Vancouver – Ethnic Groups

Vancouver’s entry into the Olympic arena was strengthened by the city’s long-time diversity. In addition to more than a half dozen First Nation tribes, who were the city’s first inhabitants and who still live there today, there are many other groups who make the magical blend that puts Vancouver on every list of Best Cities to reside in or visit.

Vancouver is the second most popular destination for immigrants to Canada (after Toronto).

Vancouver has the largest First Nations indigenous community in the province. The biggest groups are Squamish, Musqueam L’il Waat and Tseil-waututh. Other local tribes include the Tsawwassen and Metis. Many non-local nearby tribes like the Haida and the Kwagiutl also have residents in the city.

In addition to the Coast Salish tribal First Nations, people of English, Scottish and Irish origins were historically the largest ethnic groups in the city. South Granville and Kerrisdale were particularly favored areas.

Germans were the next-largest European ethnic group to settle in Vancouver. They were a leading force in the city’s society and economy until the rise of anti-German feeling when World War I erupted in 1914.

Scandinavian, Italian, Ukrainian and Greek communities are well established, too. Vancouver has the 3rd largest Portuguese population in Canada, after Toronto and Montreal. The Eastern Europeans, including Yugoslavs, Russians, Czechs, Poles and Hungarians began immigrating to Vancouver when the Soviets took over Eastern Europe after World War II.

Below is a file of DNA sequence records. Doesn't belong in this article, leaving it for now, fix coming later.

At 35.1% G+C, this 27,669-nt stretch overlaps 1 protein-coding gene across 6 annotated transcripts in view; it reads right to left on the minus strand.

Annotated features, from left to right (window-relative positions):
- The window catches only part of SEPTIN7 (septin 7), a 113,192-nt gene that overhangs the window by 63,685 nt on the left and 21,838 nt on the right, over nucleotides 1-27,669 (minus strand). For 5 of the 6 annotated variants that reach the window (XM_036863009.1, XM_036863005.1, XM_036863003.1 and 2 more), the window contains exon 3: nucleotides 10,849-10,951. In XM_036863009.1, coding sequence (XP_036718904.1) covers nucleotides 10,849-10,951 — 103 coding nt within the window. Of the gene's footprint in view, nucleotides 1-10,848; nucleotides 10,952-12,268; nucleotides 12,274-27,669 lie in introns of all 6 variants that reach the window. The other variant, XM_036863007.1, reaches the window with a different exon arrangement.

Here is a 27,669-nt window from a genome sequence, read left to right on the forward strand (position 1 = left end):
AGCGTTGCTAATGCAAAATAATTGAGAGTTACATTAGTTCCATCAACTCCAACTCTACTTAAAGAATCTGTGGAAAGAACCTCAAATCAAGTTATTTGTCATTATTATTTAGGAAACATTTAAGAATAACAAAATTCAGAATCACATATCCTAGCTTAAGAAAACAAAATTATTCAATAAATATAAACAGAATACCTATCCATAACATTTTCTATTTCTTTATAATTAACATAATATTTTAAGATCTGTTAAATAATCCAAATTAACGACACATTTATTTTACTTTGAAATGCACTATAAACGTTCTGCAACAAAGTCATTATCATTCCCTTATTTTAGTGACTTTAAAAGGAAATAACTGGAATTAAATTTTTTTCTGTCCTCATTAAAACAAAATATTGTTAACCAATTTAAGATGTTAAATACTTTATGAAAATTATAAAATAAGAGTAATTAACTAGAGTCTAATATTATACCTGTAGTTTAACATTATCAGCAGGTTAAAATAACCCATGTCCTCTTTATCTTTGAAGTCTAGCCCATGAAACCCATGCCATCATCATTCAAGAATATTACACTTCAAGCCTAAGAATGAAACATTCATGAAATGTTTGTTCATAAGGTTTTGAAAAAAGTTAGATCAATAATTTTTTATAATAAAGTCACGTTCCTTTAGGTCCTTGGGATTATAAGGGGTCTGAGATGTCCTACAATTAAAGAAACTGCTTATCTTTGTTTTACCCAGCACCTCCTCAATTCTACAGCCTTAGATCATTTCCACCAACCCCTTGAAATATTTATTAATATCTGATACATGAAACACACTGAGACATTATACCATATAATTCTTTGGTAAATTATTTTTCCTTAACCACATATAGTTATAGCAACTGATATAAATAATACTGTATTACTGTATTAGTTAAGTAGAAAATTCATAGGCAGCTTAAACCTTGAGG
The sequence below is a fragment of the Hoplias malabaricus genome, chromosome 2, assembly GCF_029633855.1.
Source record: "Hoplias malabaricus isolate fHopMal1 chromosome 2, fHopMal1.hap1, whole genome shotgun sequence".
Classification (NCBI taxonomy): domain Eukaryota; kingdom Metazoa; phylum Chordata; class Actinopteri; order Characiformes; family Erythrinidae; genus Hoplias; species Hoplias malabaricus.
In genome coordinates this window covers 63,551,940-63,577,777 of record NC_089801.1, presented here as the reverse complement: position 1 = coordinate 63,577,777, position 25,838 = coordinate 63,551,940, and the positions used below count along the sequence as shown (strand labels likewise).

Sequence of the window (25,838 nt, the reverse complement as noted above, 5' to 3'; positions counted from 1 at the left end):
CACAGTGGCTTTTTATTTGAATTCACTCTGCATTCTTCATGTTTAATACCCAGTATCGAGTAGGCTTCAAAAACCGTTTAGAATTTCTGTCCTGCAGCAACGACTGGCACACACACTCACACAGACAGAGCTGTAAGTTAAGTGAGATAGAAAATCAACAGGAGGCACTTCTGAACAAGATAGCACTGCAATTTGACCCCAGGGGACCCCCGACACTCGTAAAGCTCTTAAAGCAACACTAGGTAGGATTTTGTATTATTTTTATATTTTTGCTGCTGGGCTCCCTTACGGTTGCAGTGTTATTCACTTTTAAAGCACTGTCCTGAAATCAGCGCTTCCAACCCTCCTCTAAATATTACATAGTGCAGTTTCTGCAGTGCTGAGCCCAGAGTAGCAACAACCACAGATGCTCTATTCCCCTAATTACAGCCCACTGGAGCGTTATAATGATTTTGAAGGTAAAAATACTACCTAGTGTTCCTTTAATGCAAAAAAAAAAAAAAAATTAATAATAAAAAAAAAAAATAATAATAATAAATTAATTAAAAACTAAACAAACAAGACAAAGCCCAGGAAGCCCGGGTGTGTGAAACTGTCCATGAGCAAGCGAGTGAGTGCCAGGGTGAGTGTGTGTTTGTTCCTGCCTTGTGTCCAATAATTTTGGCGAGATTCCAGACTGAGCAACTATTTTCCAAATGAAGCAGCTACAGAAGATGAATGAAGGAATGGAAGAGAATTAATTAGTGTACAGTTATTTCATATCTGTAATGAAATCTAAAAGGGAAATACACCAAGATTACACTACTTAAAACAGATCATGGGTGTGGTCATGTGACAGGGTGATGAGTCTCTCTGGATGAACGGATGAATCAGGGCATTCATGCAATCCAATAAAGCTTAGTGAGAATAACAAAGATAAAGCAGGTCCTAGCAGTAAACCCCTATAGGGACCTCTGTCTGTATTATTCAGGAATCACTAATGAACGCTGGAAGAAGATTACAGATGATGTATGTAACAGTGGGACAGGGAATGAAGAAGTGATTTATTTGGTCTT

The Chinese are by far the largest visible ethnic group in the city, and Vancouver has a very diverse Chinese-speaking community, with several dialects represented, beyond Cantonese and Mandarin. The historical Chinese population, mostly are descended from immigrants from Taishan (Toi Shan) in Guangdong. There was also a huge influx of ethnic Chinese from Hong Kong in the 1980s before the city returned to Chinese rule. This influx, plus previous immigrants from Taiwan, created one of the highest concentrations of ethnic Chinese residents in North America.

Other significant Asian ethnic groups in Vancouver include Indian sub-continent (mostly Punjabi, usually referred to as Indo-Canadian), Vietnamese, Filipino, Indonesian, Korean, Cambodian and Japanese.

Immigration from Latin America and Africa is quite low, for undetermined reasons. Immigrants from these continents make up only 3.6% and 3.3% of total immigrant population, respectively, and that proportion has remained constant over time.

The Olympic athletes and visitors will find a multi-ethnic community to enjoy in Vancouver when they arrive for the Winter Olympic Games in 2010, and the city’s residents are excited to be able to form new ties with their global guests.

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